Without a shadow of a doubt, today's seemingly relentless onslaught of reviews, misselling scandals, exam requirements, compliance and training and competence standards, red tape, media attacks and overall Government antipathy towards IFAs and financial advisers in general represents probably the most challenging environment ever seen for even the most resilient of IFAs.
Let us list some of the current issues – the Sandler rev-iew, CP121, the Pickering review, the Inland Revenue review of long-term savings, DP 9, Equitable Life, split-capital investment trusts, the pension & FSAVC review and the endowment review.
What should the IFA make of all of this? Well, the clear trends appear to point towards more reductions in commission from product providers, the need to charge fees, higher exam requirements, a greater need for licensing in different advisory areas, the importance of specialising and knowing your market, the need to focus on high-net worth individuals and/or corporate clients and more compliance, T&C and bureaucracy.
There is also the increasing threat and lobbying power of big product providers, especially bancassurers, which are putting weight on the regulators to change the shape of financial services increasingly to their advantage.
The major problem seems to be that the regulators are full of nice people doing their best but who are not truly qualified by experience and knowledge to regulate in a practical and commercial manner.
Huge amounts of paper spew out of the FSA into the offices of the regulated firms, scandals continue to happen and reviews, once started, take forever to conclude. Of course, the cost of regulation continues to rise to meet the ever spiralling costs of salaries, bonuses and running costs of those nice FSA people.
The biggest current threat to IFAs is probably CP121 with its proposed depolarisation rules, the introduction of multities and the effective destruction of the IFA sector. This one really takes the biscuit.
Since polarisation started, we have seen an almost constant increase in the IFA's share of new business in the UK. The number of financial advisers in the UK today numbers around 70,000, whereas a few years ago it was more than 200,000. This has mainly been due to the reduction in tied agents.
The IFA stimulates competition among providers which have to increasingly innovate, produce new products and improve investment performance, etc, to capture a share of the generally more lucrative IFA business from high-net-worth individuals and the corporate sector.
Clearly, the public appreciates the role of IFAs as consumers have voted with their feet in an open market and opted increasingly for IFAs.
This is the spirit of free enterprise and the free market economy that truly works. Just take a look at the US, which is generally perceived as a much less regulated country but home to the most successful economy in the world.
I firmly believe that a government has no role in fixing prices in a free market, be it for stakeholder pensions, Catmarked Isas or the IFA's method of charging for independent financial advice.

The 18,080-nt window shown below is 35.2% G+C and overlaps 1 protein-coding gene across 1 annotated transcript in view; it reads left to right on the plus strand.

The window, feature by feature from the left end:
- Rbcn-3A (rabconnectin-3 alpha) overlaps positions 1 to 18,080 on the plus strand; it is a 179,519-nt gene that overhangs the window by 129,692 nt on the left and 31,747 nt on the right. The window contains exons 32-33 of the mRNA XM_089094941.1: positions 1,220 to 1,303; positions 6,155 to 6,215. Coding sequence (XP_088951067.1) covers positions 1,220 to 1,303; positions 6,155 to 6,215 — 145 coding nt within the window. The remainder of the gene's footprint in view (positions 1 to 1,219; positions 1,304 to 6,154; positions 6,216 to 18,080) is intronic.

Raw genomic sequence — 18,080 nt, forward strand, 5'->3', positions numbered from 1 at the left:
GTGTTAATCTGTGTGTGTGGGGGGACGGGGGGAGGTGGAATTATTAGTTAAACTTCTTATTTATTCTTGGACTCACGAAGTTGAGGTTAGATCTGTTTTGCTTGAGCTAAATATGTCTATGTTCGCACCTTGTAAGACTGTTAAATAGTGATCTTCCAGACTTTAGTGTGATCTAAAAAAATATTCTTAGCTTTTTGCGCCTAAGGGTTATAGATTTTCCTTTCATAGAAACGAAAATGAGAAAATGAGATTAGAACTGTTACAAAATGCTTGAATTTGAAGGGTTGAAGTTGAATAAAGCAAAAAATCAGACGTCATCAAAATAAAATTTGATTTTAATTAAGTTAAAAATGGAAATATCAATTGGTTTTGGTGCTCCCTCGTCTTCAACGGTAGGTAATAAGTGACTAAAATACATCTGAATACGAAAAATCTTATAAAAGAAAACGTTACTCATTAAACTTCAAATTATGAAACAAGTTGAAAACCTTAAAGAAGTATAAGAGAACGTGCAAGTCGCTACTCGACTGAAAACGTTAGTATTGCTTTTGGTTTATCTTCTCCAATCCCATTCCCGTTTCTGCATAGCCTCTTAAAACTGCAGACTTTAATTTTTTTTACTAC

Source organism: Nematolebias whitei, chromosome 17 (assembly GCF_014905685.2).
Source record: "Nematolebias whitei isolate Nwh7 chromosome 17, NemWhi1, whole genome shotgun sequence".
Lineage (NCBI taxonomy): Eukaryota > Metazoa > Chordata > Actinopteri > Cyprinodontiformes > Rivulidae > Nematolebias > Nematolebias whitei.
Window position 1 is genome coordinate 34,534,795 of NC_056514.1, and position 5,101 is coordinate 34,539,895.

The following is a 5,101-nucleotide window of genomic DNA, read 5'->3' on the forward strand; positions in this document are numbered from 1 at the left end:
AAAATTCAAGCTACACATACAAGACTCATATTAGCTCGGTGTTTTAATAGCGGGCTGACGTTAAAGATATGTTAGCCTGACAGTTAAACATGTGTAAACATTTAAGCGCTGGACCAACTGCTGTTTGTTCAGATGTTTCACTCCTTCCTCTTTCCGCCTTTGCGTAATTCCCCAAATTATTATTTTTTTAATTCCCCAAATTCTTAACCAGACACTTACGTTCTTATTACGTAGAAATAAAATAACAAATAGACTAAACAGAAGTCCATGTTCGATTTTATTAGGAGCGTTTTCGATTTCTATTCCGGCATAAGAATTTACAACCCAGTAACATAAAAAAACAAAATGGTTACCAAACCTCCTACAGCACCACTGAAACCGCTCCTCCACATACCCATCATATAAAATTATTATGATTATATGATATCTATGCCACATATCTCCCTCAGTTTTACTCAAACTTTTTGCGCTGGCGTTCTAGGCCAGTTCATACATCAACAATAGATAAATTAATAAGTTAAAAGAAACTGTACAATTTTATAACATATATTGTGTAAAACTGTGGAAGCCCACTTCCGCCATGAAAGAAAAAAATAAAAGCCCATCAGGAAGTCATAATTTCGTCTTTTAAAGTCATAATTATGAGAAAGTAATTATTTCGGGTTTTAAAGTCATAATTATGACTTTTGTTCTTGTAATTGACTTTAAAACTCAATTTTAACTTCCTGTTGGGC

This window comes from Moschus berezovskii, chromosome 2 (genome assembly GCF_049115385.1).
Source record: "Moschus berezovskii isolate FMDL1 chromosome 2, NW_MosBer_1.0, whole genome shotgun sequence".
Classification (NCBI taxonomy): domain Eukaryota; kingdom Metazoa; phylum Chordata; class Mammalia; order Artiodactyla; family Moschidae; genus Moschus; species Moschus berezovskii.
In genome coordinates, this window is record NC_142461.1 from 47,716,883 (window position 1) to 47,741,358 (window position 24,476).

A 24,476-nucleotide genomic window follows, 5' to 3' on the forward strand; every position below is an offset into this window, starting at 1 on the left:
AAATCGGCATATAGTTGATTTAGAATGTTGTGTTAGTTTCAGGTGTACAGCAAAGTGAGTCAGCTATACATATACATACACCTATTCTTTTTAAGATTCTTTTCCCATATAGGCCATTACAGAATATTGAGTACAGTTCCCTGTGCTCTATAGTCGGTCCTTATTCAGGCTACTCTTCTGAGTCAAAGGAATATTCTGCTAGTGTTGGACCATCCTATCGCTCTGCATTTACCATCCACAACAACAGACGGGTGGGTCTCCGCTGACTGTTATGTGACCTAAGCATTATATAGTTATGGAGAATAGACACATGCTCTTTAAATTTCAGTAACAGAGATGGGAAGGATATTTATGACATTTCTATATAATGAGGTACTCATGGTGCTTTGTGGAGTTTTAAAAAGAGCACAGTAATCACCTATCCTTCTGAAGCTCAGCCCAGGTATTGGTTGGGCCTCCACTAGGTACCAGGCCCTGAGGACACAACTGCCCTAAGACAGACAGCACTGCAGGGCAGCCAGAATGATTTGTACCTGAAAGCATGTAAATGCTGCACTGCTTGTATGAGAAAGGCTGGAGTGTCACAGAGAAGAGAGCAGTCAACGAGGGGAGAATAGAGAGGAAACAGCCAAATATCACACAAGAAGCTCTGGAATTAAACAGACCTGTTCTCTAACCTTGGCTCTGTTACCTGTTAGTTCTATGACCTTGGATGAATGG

The US had had anti-trust legislation for decades but, apart from the enforced Standard Oil break-up, the laws have been largely unenforceable because the best way to arrive at fair prices is in the open market, matching the willing buyer with the willing seller. It works. It really does.
The 1 per cent world has produced a number of improvements for consumers in the shorter term but in the longer term, it is likely to create a number of disadvantages, for example, less financial advice to lower-net-worth individual, less choice (more and more product providers will withdraw from the market because it will be unprofitable), less sophisticated products, etc.
CP121's proposals that an IFA must charge fees and that those fees must be capped, even if the commission rec-eived is higher than the fee charged, strike me as absurd.
What if the client agrees to the IFA receiving a fee and a commission in recognition of the excellent advice given? Why should the FSA (alias the Government) interfere with how IFAs are remunerated when we now have full disclosure anyway?
What is wrong with a menu of services with a range of payment options, including a commission-only option? Surely that is the free market, is it not? Let the client decide.
Sadly, CP121 in its current form means the demise of the IFA, less choice for consumers, less innovation, less new products, less competition between product providers and less access to financial advice.
Yet again, those nice people at the FSA have an idea that they think will work but in practice it will not. Why? Because in a recent survey, nine out of 10 people said they would prefer financial advisers to be paid fees for financial advice but when asked if they themselves would pay just £150 for financial advice, only one out of 10 of the same people said yes.
We have come a long way with independent financial advice. Let's not kill the goose that lays the golden egg. God save the IFA.
Tony Byrne is managing director of Byrne Williams